Dear entertainment industry: “Inclusivity” isn’t giving us your leftovers

There’s a disturbing trend occurring in the film and TV industry that is centered on delusions of fostering “inclusivity”. Instead of supporting and granting access to minority storytellers, reboot and reimagining projects that switch out white characters for non-whites are in vogue. And I’m over it.

Hollywood is currently facing a dearth of creativity. And whenever this industry runs low on new innovative material, it turns to what has worked well in the past. These are called “bankable projects”. It’s why I’ve heard rumblings of a Buffy reboot. It’s why ABC brought back Roseanne and American Idol. And it’s why there is all of this talk about bringing back shows like Martin and Moesha. Instead of taking a chance on something new, historically conservative business heads “bank” on properties that they know people initially tune in for, based on nostalgia and recognition factors alone.

But looking at the current pilot season and forthcoming fall season, a trend of bringing back “classic” series but casting diverse leads is taking shape.

The series making the most noise right now is Cagney and Lacey from CBS. Instead of the two white women leads of the original 1980’s series, we now have one white and one Black with Sarah Drew and Michelle HurdVing Rhames has even been cast as LAPD Homicide Coordinator Police Capt. Stark. CBS also has a Magnum P.I. reboot on the docket, starring Jay Hernandez in the role that Tom Selleck made famous. This, all coming from the network that still airs reboots of MacGyver and Hawaii Five-O.

But CBS isn’t alone. The CW rebooted the nearly all-white Dynasty with a widely diverse cast, and now the network has plans to bring Roswell back to television, mixing in an undocumented immigration theme. Freeform has commissioned a new Party of Five, where the siblings are Latinx instead of white and instead of orphaned their parents are deported to Mexico. And ABC has a Greatest American Hero reboot on the way, subbing out the white male lead for an Indian-American woman.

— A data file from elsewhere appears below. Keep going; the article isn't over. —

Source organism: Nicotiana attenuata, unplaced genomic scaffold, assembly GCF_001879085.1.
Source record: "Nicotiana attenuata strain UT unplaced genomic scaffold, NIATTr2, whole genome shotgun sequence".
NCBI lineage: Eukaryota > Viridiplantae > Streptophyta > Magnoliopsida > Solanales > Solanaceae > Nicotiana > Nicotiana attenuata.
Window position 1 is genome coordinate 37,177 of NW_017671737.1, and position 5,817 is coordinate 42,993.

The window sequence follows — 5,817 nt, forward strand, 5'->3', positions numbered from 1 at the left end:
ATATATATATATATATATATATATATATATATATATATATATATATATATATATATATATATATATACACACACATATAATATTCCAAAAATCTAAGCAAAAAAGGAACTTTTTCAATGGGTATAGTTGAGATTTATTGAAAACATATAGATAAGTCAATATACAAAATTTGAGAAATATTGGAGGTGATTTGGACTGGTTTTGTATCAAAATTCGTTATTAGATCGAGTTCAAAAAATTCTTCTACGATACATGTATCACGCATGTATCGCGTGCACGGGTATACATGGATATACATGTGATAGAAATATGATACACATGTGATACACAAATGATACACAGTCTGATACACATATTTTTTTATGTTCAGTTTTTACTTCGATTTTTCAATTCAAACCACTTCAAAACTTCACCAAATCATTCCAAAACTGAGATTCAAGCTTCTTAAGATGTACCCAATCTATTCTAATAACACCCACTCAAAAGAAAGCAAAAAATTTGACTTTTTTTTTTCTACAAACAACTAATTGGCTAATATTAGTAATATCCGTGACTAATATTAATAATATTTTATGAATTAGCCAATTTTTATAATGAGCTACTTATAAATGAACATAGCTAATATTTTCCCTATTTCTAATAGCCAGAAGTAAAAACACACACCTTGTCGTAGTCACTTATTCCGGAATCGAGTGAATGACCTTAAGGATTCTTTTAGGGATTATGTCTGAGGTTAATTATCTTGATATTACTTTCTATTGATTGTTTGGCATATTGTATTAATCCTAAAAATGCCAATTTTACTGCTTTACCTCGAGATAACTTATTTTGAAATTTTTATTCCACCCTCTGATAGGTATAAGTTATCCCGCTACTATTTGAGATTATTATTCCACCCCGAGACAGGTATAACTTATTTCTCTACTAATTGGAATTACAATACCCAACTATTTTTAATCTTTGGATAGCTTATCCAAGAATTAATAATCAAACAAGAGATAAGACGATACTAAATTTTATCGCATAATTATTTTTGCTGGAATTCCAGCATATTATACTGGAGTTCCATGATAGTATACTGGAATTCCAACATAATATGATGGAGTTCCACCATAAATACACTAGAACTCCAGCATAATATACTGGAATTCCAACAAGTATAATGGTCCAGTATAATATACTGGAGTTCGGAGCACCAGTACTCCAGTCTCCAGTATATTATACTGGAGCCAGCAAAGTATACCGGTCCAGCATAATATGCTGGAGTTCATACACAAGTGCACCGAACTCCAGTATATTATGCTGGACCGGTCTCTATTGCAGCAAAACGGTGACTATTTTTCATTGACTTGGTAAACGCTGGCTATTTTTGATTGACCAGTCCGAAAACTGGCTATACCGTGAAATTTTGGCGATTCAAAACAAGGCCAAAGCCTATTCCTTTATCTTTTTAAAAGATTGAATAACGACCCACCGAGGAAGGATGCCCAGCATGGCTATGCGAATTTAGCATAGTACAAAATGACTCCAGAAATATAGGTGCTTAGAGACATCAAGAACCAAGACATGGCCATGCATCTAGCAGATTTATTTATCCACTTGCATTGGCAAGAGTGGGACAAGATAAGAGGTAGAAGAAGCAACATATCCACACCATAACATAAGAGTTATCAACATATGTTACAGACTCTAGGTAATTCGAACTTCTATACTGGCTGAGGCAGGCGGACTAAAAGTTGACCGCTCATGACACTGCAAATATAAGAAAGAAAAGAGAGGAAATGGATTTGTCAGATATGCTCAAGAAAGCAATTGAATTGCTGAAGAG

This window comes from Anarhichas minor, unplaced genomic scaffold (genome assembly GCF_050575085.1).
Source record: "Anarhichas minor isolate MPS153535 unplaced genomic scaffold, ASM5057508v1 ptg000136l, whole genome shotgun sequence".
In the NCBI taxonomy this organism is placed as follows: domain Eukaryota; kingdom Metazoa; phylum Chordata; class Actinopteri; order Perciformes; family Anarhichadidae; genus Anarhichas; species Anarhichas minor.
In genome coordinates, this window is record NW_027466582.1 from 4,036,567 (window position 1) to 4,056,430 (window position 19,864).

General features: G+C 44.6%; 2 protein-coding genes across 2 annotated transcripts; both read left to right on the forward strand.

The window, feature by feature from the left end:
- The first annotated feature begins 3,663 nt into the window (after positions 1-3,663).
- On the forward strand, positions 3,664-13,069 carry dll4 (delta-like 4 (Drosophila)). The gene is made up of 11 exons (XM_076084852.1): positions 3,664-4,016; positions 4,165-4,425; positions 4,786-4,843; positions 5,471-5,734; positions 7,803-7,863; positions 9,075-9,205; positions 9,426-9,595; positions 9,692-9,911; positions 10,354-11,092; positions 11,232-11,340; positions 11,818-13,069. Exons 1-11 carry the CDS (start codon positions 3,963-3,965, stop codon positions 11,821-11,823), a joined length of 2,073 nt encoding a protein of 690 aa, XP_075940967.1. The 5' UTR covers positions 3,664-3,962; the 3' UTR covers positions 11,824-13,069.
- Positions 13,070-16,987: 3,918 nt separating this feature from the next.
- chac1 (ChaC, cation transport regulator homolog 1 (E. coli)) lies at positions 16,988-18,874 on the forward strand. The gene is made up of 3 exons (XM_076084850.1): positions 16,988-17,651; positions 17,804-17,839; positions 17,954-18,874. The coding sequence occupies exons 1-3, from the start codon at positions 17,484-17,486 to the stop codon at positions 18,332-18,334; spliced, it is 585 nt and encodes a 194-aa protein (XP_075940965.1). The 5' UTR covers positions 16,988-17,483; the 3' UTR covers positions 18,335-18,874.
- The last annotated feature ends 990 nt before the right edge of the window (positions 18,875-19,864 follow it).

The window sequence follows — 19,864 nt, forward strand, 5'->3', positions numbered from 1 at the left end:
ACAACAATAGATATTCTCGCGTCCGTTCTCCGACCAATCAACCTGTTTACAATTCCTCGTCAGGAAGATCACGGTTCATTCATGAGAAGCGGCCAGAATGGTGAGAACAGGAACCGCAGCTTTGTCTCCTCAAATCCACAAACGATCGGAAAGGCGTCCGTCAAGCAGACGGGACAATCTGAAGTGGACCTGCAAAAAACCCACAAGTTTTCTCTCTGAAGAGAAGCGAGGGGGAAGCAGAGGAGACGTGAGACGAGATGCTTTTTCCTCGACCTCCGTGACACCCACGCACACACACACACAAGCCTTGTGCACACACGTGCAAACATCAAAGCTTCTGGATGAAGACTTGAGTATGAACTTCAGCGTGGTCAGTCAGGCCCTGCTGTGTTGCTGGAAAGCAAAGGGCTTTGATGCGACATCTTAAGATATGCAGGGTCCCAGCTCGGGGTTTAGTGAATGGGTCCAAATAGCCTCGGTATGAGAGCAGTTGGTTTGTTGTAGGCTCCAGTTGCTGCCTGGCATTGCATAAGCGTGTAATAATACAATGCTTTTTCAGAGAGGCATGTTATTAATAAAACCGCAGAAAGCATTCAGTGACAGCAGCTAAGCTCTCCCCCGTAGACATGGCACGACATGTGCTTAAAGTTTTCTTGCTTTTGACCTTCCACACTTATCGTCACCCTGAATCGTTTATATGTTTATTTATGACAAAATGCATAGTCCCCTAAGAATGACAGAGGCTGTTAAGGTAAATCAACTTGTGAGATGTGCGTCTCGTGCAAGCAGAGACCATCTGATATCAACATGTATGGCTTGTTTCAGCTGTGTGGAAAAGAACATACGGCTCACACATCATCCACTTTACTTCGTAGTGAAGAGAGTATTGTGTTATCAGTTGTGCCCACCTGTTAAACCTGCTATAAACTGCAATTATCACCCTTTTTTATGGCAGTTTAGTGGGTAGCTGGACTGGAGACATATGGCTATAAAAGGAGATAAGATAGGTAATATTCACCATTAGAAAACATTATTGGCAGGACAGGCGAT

To a certain degree, I can’t be mad at it. This seems like a slick way to get white folks to better accept the real-life diversity of the world around them. Put it front-and-center in the shows they grew up with. And at least there’s no whitewashing. But there’s also a subtext there that I’m not comfortable with.

The sinister messaging that shows like these imply is that humanity is homogeneous. It imparts the idea that we don’t have our own unique stories to tell. It signals to the world that our disparate cultures have little effect, almost to the point of irrelevance. So much so that anybody and everybody is interchangeable.

There is something utterly disturbing about a Hollywood so afflicted with creative myopia that it struggles to generate stories with minority leads unless they are stories that have already been told with white leads. The fact that these progressive thinking storytellers, whose primary task is to dream up entertaining stories cannot come up with ideas that see the world outside of a white lens is all of the commentary we need on the state of the entertainment industry.

The reports will herald these moves as having the “most inclusive pilot leads ever”, and any progress made is progress worth celebrating. However, none of this progress strikes at the heart of what has been a problem with television for decades. The industry is far too invested in chasing trends, maintaining appearances, and perpetuating the status quo to actually produce groundbreaking, thought-provoking, and innovative entertainment. And until that industry makes a concerted investment in truly diversifying its ranks, its inclusivity efforts will always be hollow.

Photo credit: Public domain

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Daren W. Jackson

Daren is one half of the Water Cooler Convos team. He's a writer, music connoisseur, and comic book geek who spends his free time working on his novel and other short stories.